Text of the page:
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Hoffmann, R. A wiki for the life sciences where authorship matters. Nature Genetics (2008)

The C-terminal domain of the Rhizobium leguminosarum chitin synthase NodC is important for function and determines the orientation of the N-terminal region in the inner membrane.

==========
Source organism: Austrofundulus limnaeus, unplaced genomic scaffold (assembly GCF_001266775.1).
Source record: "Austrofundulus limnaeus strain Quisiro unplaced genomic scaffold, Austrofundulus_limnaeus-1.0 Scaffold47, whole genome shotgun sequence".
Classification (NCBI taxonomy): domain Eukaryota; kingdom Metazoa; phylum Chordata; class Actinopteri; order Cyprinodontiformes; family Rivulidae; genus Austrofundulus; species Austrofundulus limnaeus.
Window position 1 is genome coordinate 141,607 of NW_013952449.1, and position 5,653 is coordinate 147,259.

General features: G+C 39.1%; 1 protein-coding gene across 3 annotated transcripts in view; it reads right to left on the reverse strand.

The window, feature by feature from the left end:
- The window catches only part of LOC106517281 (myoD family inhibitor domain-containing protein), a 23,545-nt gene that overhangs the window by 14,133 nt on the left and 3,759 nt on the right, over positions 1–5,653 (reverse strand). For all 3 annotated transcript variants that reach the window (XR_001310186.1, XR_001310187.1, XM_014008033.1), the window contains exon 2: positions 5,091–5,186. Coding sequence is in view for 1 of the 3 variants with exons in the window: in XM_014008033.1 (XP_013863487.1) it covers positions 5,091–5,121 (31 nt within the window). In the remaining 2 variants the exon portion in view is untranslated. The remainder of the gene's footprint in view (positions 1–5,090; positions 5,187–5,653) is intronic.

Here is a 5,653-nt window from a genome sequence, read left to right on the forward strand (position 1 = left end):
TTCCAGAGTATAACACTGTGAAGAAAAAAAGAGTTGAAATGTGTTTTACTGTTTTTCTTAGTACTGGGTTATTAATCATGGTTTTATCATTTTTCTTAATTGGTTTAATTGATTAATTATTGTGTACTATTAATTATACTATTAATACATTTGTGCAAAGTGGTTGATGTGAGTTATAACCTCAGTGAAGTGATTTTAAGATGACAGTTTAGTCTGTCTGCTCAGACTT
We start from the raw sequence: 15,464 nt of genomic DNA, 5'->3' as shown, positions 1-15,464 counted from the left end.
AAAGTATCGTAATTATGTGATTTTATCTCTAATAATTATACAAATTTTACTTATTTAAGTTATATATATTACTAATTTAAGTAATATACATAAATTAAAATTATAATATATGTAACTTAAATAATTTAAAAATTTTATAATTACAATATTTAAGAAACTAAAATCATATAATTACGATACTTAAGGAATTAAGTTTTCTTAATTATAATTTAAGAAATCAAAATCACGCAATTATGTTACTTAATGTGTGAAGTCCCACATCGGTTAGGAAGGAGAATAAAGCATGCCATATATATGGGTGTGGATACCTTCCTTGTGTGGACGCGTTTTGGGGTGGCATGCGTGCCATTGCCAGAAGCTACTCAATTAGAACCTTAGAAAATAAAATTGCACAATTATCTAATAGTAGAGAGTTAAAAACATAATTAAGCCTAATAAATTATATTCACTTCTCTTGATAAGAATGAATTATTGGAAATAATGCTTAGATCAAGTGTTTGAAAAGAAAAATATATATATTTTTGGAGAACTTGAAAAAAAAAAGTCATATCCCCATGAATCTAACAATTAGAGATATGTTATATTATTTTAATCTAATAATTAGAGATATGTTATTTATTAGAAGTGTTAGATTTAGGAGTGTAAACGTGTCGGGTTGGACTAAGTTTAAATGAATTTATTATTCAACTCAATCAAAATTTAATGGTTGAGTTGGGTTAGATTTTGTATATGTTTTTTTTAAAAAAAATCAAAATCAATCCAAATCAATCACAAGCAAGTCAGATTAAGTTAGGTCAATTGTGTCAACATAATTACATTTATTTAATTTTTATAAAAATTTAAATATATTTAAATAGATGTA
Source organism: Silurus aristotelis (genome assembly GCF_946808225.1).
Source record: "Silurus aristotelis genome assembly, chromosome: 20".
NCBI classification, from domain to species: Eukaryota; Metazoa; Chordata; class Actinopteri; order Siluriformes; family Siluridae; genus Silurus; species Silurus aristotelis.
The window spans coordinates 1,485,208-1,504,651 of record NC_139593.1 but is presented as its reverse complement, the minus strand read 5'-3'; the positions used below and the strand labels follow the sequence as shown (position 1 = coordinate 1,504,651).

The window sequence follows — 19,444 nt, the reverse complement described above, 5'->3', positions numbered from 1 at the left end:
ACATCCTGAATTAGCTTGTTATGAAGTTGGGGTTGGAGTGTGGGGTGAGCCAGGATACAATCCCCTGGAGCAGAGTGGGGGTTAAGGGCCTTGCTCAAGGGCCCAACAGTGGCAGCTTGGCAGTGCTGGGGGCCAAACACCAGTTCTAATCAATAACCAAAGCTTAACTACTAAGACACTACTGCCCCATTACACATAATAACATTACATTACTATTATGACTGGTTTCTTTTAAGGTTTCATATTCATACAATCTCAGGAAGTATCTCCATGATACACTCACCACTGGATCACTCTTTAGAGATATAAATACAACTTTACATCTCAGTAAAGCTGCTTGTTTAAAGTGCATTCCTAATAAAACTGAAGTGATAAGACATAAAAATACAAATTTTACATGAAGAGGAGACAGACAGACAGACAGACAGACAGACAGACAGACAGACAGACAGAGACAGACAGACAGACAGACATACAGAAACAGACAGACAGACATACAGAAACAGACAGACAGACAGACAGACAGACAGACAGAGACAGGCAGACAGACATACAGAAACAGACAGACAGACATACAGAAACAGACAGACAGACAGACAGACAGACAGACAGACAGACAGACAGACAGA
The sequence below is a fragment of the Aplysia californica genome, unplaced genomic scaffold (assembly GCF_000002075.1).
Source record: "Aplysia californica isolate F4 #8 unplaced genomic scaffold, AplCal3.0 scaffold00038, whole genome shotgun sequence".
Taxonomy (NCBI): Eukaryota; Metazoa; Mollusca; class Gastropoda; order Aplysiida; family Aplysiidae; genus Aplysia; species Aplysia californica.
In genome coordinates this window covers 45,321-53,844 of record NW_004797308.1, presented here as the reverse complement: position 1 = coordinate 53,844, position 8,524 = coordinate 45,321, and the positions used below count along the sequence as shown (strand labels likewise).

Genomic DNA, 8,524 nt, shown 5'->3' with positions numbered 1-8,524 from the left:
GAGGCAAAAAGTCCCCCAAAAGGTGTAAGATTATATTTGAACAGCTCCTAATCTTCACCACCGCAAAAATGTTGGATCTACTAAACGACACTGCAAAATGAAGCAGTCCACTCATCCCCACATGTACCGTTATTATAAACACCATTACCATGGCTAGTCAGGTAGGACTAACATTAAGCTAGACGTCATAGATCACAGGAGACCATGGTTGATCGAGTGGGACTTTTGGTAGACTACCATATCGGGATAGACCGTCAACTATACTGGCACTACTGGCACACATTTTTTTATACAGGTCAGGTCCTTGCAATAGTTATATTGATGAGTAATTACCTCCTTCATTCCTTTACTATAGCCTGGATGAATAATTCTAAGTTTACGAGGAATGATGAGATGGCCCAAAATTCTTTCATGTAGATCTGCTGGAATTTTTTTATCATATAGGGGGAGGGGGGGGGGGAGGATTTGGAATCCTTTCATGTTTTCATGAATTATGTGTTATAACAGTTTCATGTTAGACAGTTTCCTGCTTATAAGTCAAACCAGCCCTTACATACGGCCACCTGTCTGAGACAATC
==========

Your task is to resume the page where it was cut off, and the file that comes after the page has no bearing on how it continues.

The nodC genes from rhizobia encode an N-acetylglucosaminyl transferase (chitin synthase) involved in the formation of lipo-chito-oligosaccharide Nod factors that initiate root nodule morphogenesis in legume plants. NodC proteins have two hydrophobic domains, one of about 21 residues at the N-terminus and a longer one, which could consist of two or three transmembrane spans, near the C-terminus. These two hydrophobic domains flank a large hydrophilic region that shows extensive homology with other beta -glycosyl transferases. The topology NodC in the inner membrane of Rhizobium leguminosarum biovar viciae was analysed using a series of gene fusions encoding proteins in which NodC was fused to alkaline phosphatase (PhoA) lacking an N-terminal transit sequence or to beta-galactosidase (LacZ). Our data support a model in which the N-terminal hydrophobic domain spans the membrane in a Nout-Cin orientation, with the adjacent large hydrophilic domain being exposed to the cytoplasm. This orientation appears to depend upon the presence of the hydrophobic region near the C-terminus. We propose that this hydrophobic region contains three transmembrane spans, such that the C-terminus of NodC is located in the periplasm. A short region of about 40 amino acids, encompassing the last transmembrane span, is essential for the function of NodC. Our model for NodC topology suggests that most of NodC, including the region showing most similarity to other beta-glycosyl transferases, is exposed to the cytoplasm, where it is likely that polymerization of N-acetyl glucoasamine occurs. Such a model is incompatible with previous reports suggesting that NodC spans both inner and other membranes.[1]


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